Panetta works to repair U.S.-Vietnam ties during historic visit


This article was originally on a blog post platform and may be missing photos, graphics or links. See About archive blog posts.

This post has been updated. See the note below.

HANOI -- When Army Sgt. Steve Flaherty was killed in action in South Vietnam in 1969, his letters home fell into the hands of the enemy, which quoted his private thoughts about the war in propaganda broadcasts.


On Monday, in the first high-level exchange of its kind since the war, Gen. Phung Quang Thanh, Vietnam’s defense minister, handed the three yellowing letters to Defense Secretary Leon E. Panetta, a gesture aimed at healing some of the personal wounds that remain over a war that ended nearly 40 years ago.

Panetta, for his part, handed over a small maroon diary, found by a U.S. Marine, of a Vietnamese soldier named Vu Dinh Doan, who was killed in a machine-gun pit during a fierce battle near the coastal town of Quang Ngai.

The Pentagon already has been in touch with Flaherty’s family members about handing over the letters to them, a U.S. official said, and Panetta voiced hope that the diary could be returned to Vu Dinh Doan’s family.

Vietnamese officials also informed Panetta that they would allow excavations at three sites that have been kept off limits to investigators searching for the remains of U.S. service members killed in the war, according to U.S. officials.

Panetta, on a nine-day visit to Asia, is in Vietnam for talks with government officials on deepening military ties as the Obama administration is reasserting the U.S. role as a Pacific power after a decade of war elsewhere.

Seeking to counter China’s growing military might, Pentagon planners are seeking closer ties to countries on China’s periphery and access to ports and other facilities to beef up the U.S. presence in potential trouble spots.

At a news conference with Panetta after their talks, Thanh emphasized that the U.S. could continue to send supply and other unarmed Navy vessels to Cam Ranh Bay, the deep-water port off the South China Sea that Panetta says the U.S. would like to use for its naval vessels.

But the Vietnamese official gave little indication in public that his country was prepared to allow U.S. warships to call there, a key Pentagon goal. Even decades after the war, Vietnam remains wary of drawing too close to the U.S. or to neighboring China, its longtime regional rival.

Thanh called on the U.S. to lift a ban on selling weapons and other lethal military equipment to Vietnam, implying that doing so might make his country’s leaders more willing to consider the U.S. request to send more ships to Cam Ranh Bay.

The U.S. provides Vietnam with modest amounts of nonmilitary aid every year, but selling weapons ‘would benefit the two countries and help fully normalize relations,’ Thanh said.

Panetta gave an indication of the lingering sensitivities in Washington, especially in Congress, about expanding aid. Vietnam’s government ‘represses virtually all forms of dissent’ and ‘freedom of expression, association and public assembly are tightly controlled,’ according to Human Rights Watch.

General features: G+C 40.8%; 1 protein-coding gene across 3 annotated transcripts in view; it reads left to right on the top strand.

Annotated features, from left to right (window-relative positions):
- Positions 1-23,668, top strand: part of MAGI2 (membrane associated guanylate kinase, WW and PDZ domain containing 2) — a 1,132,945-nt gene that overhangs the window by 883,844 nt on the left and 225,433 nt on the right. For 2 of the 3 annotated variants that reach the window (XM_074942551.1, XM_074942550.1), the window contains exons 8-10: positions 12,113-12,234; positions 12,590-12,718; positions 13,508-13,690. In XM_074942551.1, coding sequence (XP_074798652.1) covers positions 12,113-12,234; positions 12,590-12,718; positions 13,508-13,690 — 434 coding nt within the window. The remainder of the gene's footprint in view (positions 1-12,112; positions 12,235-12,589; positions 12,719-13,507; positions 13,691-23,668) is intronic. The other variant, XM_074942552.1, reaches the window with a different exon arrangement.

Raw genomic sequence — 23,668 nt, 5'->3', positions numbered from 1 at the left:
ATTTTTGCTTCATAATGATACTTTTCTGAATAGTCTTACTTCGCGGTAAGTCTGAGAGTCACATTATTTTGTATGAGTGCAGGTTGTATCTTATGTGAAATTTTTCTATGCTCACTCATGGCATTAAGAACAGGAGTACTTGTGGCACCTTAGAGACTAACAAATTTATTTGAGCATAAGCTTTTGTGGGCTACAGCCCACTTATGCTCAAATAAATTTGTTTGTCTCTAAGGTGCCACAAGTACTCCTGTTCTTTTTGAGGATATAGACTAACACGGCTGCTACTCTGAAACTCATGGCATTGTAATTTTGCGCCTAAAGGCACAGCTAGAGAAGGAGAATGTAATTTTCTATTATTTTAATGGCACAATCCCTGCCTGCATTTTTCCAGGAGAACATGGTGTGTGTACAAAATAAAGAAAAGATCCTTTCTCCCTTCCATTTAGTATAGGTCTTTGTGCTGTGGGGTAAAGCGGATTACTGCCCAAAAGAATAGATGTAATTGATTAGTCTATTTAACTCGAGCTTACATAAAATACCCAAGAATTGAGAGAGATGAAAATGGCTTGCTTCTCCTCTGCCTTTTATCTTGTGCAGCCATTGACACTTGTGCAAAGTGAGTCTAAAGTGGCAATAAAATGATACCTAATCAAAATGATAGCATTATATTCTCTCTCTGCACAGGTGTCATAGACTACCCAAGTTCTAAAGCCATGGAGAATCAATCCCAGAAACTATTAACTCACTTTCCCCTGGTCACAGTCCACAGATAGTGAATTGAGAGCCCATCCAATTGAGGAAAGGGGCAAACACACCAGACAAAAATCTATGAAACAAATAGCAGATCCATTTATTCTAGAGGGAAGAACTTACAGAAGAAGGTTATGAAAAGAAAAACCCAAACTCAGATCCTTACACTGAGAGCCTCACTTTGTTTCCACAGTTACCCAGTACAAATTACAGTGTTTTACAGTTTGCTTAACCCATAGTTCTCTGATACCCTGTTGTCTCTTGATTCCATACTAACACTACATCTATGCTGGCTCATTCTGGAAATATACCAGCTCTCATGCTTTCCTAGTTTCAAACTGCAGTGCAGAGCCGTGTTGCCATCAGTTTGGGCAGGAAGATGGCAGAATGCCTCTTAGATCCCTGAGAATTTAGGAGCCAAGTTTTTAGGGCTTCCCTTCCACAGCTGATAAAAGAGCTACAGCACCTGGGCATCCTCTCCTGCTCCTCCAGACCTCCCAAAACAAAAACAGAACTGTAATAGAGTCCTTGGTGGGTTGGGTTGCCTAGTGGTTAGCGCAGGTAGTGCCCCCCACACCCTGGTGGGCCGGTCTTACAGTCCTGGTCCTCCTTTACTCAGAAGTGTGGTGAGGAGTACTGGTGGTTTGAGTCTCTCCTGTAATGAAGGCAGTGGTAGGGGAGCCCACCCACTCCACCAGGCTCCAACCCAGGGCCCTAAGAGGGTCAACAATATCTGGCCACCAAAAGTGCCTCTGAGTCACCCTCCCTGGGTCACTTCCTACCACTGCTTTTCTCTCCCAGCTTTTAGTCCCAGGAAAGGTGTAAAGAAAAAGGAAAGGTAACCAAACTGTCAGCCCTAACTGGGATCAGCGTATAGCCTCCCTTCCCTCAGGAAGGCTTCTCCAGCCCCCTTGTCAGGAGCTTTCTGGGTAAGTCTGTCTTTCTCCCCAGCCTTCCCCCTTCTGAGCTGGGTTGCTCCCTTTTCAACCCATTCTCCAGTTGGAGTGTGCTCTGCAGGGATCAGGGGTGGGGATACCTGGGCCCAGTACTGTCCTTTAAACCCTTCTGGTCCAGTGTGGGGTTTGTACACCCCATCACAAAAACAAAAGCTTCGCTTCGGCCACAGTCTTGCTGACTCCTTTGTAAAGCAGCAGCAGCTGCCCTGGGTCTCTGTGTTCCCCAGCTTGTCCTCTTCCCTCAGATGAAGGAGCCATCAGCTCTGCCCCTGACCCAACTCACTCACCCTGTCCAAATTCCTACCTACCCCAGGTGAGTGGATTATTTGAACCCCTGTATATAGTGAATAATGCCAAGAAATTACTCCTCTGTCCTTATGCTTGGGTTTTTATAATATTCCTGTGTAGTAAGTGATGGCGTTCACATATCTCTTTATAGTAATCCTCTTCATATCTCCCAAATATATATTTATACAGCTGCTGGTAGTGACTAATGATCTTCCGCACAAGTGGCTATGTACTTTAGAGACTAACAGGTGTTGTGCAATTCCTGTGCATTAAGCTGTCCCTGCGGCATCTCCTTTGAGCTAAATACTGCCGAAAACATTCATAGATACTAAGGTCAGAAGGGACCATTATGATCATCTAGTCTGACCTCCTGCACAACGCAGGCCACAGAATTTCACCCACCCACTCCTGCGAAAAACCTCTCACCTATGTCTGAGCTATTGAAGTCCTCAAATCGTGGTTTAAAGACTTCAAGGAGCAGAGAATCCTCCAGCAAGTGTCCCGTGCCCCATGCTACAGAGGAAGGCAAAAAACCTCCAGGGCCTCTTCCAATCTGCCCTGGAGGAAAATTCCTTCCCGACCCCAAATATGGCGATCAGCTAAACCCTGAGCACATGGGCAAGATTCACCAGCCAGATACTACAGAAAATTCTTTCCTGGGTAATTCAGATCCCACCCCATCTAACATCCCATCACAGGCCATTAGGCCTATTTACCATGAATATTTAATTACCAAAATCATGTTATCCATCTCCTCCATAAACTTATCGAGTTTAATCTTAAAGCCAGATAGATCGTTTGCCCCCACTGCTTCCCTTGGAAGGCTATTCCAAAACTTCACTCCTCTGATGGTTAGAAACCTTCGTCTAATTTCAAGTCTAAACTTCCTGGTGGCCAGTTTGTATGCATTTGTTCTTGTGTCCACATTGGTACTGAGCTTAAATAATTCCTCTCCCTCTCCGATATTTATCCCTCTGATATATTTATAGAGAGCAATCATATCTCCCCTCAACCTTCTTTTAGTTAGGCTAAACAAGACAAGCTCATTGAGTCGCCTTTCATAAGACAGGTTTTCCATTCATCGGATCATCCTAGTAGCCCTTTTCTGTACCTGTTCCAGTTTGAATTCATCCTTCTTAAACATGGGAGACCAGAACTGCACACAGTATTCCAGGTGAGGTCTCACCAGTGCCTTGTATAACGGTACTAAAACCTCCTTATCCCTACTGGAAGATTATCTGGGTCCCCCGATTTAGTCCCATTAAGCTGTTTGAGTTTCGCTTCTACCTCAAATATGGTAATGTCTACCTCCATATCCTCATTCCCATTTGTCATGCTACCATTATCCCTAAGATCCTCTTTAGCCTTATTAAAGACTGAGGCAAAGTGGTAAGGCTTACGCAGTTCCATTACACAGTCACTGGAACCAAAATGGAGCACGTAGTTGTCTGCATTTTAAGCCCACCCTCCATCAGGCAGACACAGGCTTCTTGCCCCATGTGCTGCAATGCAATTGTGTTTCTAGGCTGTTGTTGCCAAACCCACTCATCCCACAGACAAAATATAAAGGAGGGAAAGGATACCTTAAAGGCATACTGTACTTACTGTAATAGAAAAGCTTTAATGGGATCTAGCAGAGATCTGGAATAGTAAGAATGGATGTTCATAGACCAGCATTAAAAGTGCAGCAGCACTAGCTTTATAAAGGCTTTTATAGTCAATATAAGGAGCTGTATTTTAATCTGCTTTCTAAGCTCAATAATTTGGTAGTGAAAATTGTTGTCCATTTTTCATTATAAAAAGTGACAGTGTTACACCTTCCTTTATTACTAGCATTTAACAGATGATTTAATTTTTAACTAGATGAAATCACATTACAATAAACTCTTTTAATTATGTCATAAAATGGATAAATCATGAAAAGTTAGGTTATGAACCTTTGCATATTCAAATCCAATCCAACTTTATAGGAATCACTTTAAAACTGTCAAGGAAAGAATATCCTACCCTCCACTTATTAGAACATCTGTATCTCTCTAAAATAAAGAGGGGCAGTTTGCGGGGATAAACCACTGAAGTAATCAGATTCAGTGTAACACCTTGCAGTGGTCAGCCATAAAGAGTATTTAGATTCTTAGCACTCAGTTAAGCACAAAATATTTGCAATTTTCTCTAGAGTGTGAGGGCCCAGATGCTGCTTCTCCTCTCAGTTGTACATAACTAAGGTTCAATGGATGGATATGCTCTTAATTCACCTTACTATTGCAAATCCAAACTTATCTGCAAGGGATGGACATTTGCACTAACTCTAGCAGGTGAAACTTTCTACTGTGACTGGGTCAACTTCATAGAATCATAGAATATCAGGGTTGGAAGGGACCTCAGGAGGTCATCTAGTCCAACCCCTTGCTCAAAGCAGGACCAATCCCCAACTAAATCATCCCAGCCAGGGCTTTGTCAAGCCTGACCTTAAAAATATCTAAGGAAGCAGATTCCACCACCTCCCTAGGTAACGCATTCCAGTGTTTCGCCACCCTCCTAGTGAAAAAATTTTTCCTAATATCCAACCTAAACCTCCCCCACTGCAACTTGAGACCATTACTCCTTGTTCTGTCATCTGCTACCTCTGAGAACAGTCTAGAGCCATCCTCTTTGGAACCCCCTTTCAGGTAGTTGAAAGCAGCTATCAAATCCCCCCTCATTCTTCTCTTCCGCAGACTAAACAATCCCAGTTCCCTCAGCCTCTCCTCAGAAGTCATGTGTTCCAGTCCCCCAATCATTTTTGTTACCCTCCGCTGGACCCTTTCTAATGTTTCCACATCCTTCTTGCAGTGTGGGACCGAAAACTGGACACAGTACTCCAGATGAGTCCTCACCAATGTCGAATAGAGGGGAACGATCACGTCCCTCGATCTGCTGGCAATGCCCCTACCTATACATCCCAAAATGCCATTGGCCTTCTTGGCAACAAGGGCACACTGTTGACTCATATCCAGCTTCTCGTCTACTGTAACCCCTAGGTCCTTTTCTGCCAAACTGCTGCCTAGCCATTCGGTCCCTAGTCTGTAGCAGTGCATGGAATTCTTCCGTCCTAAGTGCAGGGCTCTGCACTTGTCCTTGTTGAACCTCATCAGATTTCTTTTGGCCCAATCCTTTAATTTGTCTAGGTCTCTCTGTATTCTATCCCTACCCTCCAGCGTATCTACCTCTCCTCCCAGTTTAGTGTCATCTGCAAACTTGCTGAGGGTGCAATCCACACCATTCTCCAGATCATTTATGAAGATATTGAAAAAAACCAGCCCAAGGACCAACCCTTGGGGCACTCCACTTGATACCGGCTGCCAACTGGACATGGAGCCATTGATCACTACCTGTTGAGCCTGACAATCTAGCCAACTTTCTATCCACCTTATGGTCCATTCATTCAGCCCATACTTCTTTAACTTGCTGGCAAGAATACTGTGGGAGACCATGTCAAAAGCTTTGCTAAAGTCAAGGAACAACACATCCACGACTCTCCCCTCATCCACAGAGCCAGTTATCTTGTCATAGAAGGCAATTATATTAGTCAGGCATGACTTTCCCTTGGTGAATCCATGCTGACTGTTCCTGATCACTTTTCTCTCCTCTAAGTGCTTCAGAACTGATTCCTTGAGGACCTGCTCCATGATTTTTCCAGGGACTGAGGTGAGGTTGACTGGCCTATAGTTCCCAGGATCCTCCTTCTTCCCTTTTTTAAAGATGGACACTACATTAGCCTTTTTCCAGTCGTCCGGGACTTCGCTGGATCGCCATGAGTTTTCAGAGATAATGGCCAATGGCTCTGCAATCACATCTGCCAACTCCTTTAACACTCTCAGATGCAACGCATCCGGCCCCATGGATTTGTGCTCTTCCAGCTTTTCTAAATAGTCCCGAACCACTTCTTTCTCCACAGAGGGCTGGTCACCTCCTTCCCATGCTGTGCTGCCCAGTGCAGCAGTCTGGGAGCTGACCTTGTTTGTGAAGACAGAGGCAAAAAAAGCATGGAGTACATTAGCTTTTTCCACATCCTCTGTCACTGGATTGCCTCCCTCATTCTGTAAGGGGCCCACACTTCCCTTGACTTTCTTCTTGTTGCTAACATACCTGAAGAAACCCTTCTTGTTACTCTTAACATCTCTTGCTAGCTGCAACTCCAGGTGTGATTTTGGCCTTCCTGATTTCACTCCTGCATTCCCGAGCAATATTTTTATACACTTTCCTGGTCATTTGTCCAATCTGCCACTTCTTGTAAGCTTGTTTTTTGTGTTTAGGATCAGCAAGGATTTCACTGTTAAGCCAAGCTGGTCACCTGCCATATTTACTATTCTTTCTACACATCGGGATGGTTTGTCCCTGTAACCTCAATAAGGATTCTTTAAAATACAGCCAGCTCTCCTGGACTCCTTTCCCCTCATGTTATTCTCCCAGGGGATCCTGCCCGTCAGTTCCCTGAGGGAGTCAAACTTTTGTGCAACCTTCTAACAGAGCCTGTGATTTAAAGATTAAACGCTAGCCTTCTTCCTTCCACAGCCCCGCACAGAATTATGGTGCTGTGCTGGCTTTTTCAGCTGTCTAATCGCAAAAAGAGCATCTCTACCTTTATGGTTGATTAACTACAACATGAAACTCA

‘Obviously additional assistance will depend in part on progress that’s being made on human rights and on other reform,’ Panetta said.

The announcement that Vietnam would allow U.S. investigators to search for remains at three additional sites was welcomed by U.S. officials as an indication that Hanoi is looking for ways to improve relations, U.S. officials said.

There are still 1,284 U.S. service members lost in Vietnam who are unaccounted for, but the window of time for resolving the cases is closing, officials said. Vietnam’s reddish clay soil is acidic, causing human remains to break down faster than in other parts of the world. Meanwhile, family members in the U.S. and witnesses in Vietnam with information about possible sites are growing older and dying, officials said.

U.S. military officials involved in the recovery effort, who briefed Panetta at their Hanoi headquarters, estimated they had five to seven years to complete their work.

[Updated 1:38 p.m. June 4: Returning the letters and diary required some detective work as well.

A Vietnamese army colonel kept Flaherty’s letters for decades, finally writing about them in a Vietnamese online publication last year. A retired Defense Department employee who read his account alerted the Pentagon, which sought their return.

Officials said Robert “Ira” Frazure, originally from Walla Walla, Wash., found the wartime diary on the chest of a Vietnamese soldier after the 1966 battle. A PBS show, “History Detectives,” assisted in the effort to return the diary, eventually turning to the Pentagon and State Department for help.]


Egypt’s Hosni Mubarak gets life sentence

Remembering a young Syrian filmmaker killed in Homs

Syrian President Assad: Not even ‘monsters’ kill so wantonly

-- David S. Cloud